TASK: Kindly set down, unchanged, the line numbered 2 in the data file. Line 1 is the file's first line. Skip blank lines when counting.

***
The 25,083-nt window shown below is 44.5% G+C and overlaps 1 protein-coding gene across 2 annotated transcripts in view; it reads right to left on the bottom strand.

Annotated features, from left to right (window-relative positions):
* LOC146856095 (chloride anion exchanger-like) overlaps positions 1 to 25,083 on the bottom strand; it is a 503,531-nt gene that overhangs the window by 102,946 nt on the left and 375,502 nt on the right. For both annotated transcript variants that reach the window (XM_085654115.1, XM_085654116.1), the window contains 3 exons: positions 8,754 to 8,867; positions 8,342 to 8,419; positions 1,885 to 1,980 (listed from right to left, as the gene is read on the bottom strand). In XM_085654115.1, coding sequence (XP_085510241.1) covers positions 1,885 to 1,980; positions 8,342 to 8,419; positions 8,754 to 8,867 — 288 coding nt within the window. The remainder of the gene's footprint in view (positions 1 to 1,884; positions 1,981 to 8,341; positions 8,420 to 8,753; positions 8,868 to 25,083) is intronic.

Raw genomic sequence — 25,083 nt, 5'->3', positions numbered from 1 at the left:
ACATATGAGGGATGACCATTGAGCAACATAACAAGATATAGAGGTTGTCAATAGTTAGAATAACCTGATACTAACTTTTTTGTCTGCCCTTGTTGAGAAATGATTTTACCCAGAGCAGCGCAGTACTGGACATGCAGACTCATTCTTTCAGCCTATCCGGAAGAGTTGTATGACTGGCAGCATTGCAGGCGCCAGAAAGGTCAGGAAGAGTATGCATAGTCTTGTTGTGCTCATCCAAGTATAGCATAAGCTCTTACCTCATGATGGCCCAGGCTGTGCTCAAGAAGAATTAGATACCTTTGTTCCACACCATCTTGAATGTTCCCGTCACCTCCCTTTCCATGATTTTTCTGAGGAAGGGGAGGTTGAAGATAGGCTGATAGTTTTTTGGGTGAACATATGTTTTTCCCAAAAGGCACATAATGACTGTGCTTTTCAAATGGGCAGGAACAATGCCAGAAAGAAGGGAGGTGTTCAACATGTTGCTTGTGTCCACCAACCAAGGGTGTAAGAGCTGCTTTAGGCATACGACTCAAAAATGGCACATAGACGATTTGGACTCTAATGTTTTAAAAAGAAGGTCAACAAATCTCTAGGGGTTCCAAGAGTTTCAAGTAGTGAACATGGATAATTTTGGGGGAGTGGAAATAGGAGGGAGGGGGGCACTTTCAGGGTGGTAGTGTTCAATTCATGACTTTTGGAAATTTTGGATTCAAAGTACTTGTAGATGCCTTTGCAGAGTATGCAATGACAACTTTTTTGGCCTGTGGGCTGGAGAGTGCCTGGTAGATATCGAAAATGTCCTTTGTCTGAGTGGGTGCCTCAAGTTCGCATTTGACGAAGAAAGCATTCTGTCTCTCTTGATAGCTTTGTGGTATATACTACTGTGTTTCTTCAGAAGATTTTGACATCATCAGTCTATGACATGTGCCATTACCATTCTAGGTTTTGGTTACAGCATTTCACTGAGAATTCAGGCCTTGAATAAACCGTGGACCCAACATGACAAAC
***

Annotated features, from left to right (window-relative positions):